It's been a first half of inconsistency for the Cowboys, who have a three-game winning streak and a three-game losing streak already. The good news is that their offensive line is finally healthy again, and it looks like their 24-22 loss at the Jets in Week 6 was a wake-up call. Dak Prescott remains an MVP candidate with a 102.6 passer rating, and the team is in the driver's seat in the NFC East after a big win vs. Philadelphia. The Cowboys could do a lot of things better, but they're in an enviable position in the standings.
Vic Fangio's long-awaited chance to be a head coach hasn't gone well, with a 2-6 start and an inept offense. The truth is that the Broncos roster has been in transition, with many new faces on defense and Joe Flacco at quarterback. Flacco has continued to prove he's a below-average quarterback at this point in his career, with the team averaging only 15.6 points per game, and he could be out indefinitely with a neck injury. The team desperately needs to address the offensive line next offseason, but that's something we've been saying for years. John Elway, are you listening?
Detroit went into its bye week 2-1-1, with a home loss vs. Kansas City as the only major blemish. Since then the team is 1-2, losing to division opponents Green Bay and Minnesota. Quarterback Matthew Stafford continues to play well under new coordinator Darrell Bevell, but running back Kerryon Johnson will miss significant time for the second straight year to injury, and the defense remains a disappointment, allowing 26.6 points per game.
The ball has bounced Green Bay's way during the first half of the season, most recently with favorable reffing vs. Detroit in Week 6 and the absence of Patrick Mahomes when the team visited Arrowhead Stadium in Week 8. Regardless, Green Bay is 7-1 through the first half of the season and has been without No. 1 wideout Davante Adams for most of the year. Aaron Rodgers is playing great football under new head coach Matt LaFleur, and running back Aaron Jones also looks like a potential MVP candidate with 11 touchdowns. Looking ahead, the team's visit to San Francisco in Week 12 could have huge playoff positioning implications.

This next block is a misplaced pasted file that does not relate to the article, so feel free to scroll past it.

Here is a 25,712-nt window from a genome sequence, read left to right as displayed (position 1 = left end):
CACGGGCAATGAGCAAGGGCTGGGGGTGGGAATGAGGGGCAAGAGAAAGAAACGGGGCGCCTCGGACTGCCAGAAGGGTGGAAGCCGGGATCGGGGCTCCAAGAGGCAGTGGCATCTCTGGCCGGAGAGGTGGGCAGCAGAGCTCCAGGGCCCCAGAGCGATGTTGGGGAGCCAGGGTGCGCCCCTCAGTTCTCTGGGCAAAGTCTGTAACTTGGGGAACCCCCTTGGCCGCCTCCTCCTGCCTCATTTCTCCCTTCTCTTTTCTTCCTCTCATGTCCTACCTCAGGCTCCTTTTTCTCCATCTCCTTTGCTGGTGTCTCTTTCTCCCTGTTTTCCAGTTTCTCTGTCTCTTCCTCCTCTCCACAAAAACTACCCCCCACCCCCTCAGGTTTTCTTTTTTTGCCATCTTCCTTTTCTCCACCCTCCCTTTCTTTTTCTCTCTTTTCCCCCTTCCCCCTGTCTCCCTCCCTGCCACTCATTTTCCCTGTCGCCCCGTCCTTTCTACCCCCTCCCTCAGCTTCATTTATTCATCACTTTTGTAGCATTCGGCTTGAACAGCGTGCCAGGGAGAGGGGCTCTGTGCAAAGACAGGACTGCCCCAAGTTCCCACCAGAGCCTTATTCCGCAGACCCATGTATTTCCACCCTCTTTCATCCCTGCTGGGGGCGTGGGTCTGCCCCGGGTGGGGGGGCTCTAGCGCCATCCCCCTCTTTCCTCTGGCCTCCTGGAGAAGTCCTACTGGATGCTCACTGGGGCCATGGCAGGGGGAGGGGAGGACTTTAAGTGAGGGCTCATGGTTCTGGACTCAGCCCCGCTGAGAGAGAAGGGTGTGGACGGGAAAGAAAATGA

The Texans are in good position in the AFC after a 5-3 start, and Deshaun Watson continues to play like an elite quarterback. However, the team has already spent much of its 2020 draft capital to help in the short term, and J.J. Watt is now out for the year. Anything short of a playoff run will be a disappointment, and missing the playoffs is still well within the range of possibilities with four division games remaining.
With a 5-2 start to the year, Frank Reich has to be the current leader for Coach of the Year. Andrew Luck retired just before the start of the season, and the Colts have also had significant injuries, most notably T.Y. Hilton, Malik Hooker and Darius Leonard. Jacoby Brissett has been extremely efficient, which is a direct credit to Reich's development, and the defense continues to play in the top half of the league despite the injuries.
If the Jaguars were told Nick Foles would suffer a fractured collarbone in Week 1 and Jalen Ramsey would appear in only three games, another disastrous season would probably be considered a foregone conclusion. However, rookie Gardner Minshew has done a great job filling in for Foles, and the Jags were able to get past the Ramsey distraction and net a great trade return from the Rams. Leonard Fournette is also playing the best football of his career. At 4-4, the Jags' playoff hopes are still alive.
Injuries have ravaged the Chiefs, including to Patrick Mahomes, three offensive linemen, their top two wideouts and top two defensive linemen. The team has also lost three home games already. However, Mahomes might miss only one or two games after what looked like a catastrophic knee injury in Week 7, and the defense has picked up the pace despite its missing pieces. The Chiefs remain in good position to not only win the AFC West again but to also possibly earn the coveted No. 2 seed in a thin AFC.